The Abashevo culture was already marked by endemic intertribal warfare;[9] intensified by ecological stress and competition for resources in the Sintashta period, this drove the construction of fortifications on an unprecedented scale and innovations in military technique such as the invention of the war chariot. Increased competition between tribal groups may also explain the extravagant sacrifices seen in Sintashta burials, as rivals sought to outdo one another in acts of conspicuous consumption analogous to the North American potlatch tradition.[8] Sintashta artefact types such as spearheads, trilobed arrowheads, chisels, and large shaft-hole axes were taken east.[10] Many Sintashta graves are furnished with weapons, although the composite bow associated later with chariotry does not appear. Sintashta sites have produced finds of horn and bone, interpreted as furniture (grips, arrow rests, bow ends, string loops) of bows; there is no indication that the bending parts of these bows included anything other than wood.[11] Arrowheads are also found, made of stone or bone rather than metal. These arrows are short, 50–70 cm long, and the bows themselves may have been correspondingly short.[11]

Proto-Indo-Iranian ethnic and linguistic identity[edit]

The approximate present-day distribution of the Indo-European branches of Eurasia:

The people of the Sintashta culture are thought to have spoken Proto-Indo-Iranian, the ancestor of the Indo-Iranian language family. This identification is based primarily on similarities between sections of the Rig Veda, an Indian religious text which includes ancient Indo-Iranian hymns recorded in Vedic Sanskrit, with the funerary rituals of the Sintashta culture as revealed by archaeology.[12] There is linguistic evidence of interaction between Finno-Ugric and Indo-Iranian languages, showing influences from the Indo-Iranians into the Finno-Ugric culture.[13] From the Sintashta culture the Indo-Iranian languages migrated with the Indo-Iranians to Anatolia, India and Iran.[14][15] From the 9th century BCE onward, Iranian languages also migrated westward with the Scythians back to the Pontic steppe where the proto-Indo-Europeans came from.[15]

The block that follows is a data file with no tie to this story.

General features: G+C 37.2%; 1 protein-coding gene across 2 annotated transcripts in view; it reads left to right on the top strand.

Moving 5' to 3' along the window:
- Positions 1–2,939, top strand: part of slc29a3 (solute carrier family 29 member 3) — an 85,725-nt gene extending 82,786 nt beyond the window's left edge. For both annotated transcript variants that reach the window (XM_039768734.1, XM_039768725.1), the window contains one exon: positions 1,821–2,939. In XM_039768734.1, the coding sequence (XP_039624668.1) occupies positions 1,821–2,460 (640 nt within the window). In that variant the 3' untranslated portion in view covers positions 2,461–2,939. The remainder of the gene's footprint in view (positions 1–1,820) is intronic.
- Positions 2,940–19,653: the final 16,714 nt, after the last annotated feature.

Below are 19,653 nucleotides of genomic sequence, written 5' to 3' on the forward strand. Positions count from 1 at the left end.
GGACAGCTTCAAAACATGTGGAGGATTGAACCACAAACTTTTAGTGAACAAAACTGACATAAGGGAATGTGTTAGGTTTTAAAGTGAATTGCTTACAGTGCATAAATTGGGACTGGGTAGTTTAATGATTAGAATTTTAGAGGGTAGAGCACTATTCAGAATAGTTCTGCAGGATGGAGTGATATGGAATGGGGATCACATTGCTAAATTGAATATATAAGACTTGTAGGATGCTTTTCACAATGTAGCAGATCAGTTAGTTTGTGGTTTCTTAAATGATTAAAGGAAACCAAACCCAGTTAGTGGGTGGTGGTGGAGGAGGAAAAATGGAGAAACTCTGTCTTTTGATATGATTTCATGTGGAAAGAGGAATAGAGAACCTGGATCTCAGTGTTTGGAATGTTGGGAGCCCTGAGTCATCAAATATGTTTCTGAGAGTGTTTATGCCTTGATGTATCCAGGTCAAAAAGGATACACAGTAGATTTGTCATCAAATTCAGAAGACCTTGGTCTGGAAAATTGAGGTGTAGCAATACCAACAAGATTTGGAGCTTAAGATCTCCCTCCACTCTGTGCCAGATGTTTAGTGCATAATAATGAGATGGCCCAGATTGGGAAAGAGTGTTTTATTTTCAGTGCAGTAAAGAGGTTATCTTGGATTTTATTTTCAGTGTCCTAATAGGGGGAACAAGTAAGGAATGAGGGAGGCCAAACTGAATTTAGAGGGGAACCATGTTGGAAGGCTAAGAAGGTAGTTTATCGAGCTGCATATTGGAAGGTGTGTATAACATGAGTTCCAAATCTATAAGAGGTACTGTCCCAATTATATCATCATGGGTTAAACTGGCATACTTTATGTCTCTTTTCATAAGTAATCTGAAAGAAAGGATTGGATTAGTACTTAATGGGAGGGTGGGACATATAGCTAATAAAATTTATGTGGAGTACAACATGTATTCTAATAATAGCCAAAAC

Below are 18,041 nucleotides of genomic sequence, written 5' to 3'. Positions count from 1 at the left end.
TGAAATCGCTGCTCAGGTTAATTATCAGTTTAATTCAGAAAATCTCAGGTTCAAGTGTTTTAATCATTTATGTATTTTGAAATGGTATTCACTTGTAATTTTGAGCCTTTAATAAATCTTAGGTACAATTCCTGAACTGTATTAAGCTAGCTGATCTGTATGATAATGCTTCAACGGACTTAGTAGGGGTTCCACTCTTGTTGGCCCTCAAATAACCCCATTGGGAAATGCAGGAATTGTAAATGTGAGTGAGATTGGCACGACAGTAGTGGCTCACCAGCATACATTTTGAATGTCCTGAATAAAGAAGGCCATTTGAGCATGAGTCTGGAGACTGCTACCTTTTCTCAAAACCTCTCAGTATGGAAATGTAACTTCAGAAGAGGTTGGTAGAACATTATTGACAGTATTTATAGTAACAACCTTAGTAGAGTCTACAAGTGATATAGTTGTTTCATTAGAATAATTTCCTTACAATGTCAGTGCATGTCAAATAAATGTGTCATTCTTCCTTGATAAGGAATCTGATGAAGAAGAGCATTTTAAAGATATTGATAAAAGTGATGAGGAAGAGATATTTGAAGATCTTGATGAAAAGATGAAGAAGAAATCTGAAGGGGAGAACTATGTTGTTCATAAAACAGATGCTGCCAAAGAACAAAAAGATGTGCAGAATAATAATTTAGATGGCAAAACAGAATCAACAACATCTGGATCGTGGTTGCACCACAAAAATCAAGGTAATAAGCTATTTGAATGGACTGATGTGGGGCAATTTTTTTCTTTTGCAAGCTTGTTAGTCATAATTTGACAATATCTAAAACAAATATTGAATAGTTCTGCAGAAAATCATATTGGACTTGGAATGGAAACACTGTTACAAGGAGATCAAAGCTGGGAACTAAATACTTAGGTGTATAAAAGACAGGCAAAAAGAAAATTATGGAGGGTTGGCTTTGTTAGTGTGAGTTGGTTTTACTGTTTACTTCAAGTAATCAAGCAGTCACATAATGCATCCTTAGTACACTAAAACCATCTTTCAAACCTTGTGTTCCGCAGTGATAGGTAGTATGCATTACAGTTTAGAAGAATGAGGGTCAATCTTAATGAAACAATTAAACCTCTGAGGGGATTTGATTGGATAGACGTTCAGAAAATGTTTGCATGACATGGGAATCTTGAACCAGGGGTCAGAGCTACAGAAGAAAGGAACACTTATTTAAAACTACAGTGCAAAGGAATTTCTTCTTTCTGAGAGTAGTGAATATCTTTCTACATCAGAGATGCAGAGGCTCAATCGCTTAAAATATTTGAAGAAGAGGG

Metal production[edit]

The Sintashta economy came to revolve around copper metallurgy. Copper ores from nearby mines (such as Vorovskaya Yama) were taken to Sintashta settlements to be processed into copper and arsenical bronze. This occurred on an industrial scale: all the excavated buildings at the Sintashta sites of Sintashta, Arkaim and Ust'e contained the remains of smelting ovens and slag.[8] Much of this metal was destined for export to the cities of the Bactria–Margiana Archaeological Complex (BMAC) in Central Asia. The metal trade between Sintashta and the BMAC for the first time connected the steppe region to the ancient urban civilisations of the Near East: the empires and city-states of Iran and Mesopotamia provided an almost bottomless market for metals. These trade routes later became the vehicle through which horses, chariots and ultimately Indo-Iranian-speaking people entered the Near East from the steppe.[16][17]

See also[edit]


  1. ^ Allentoft et al. (2015) analysed ancient DNA recovered from remains at four Sintashta sites. The five samples analysed included the mitochondrial DNA haplogroups U2e, J1, J2 and N1a. The two male individuals both belonged to Y-chromosome haplogroup R1a1.[7]


  1. ^ a b Koryakova 1998b.
  2. ^ a b Koryakova 1998a.
  3. ^ Anthony 2009.
  4. ^ Kuznetsov 2006.
  5. ^ Hanks & Linduff 2009.
  6. ^ a b Anthony 2007, pp. 386–388.
  7. ^ a b c Allentoft 2015.
  8. ^ a b c Anthony 2007, pp. 390–391
  9. ^ Anthony 2007, pp. 383–384
  10. ^ Rawson, Jessica (Autumn 2015). "Steppe Weapons in Ancient China and the Role of Hand-to-hand Combat" (PDF). The National Palace Museum Research Quarterly. 33 (1): 49. Retrieved 4 February 2018: See reference 33 - E. N. Chernykh, Ancient Metallurgy in the USSR, The Early Metal Age, 225, fig. 78.
  11. ^ a b Bersenev, Andrey; Epimakhov, Andrey; Zdanovich, Dmitry (2011). "Bow and arrow. The Sintasha bow of the Bronze Age of the south Trans-Urals, Russia". In Marion Uckelmann; Marianne Modlinger; Steven Matthews (eds.). Bronze Age Warfare: Manufacture and Use of Weaponry (PDF). European Association of Archaeologists. Annual Meeting. Archaeopress. pp. 175–186. ISBN 978-1-4073-0822-7. Retrieved 4 February 2018.
  12. ^ Anthony 2007, pp. 408–411.
  13. ^ Kuz'mina 2007, p. 222.
  14. ^ Anthony 2007.
  15. ^ a b Beckwith 2009.
  16. ^ Anthony 2007, p. 391.
  17. ^ Anthony 2007, pp. 435–418.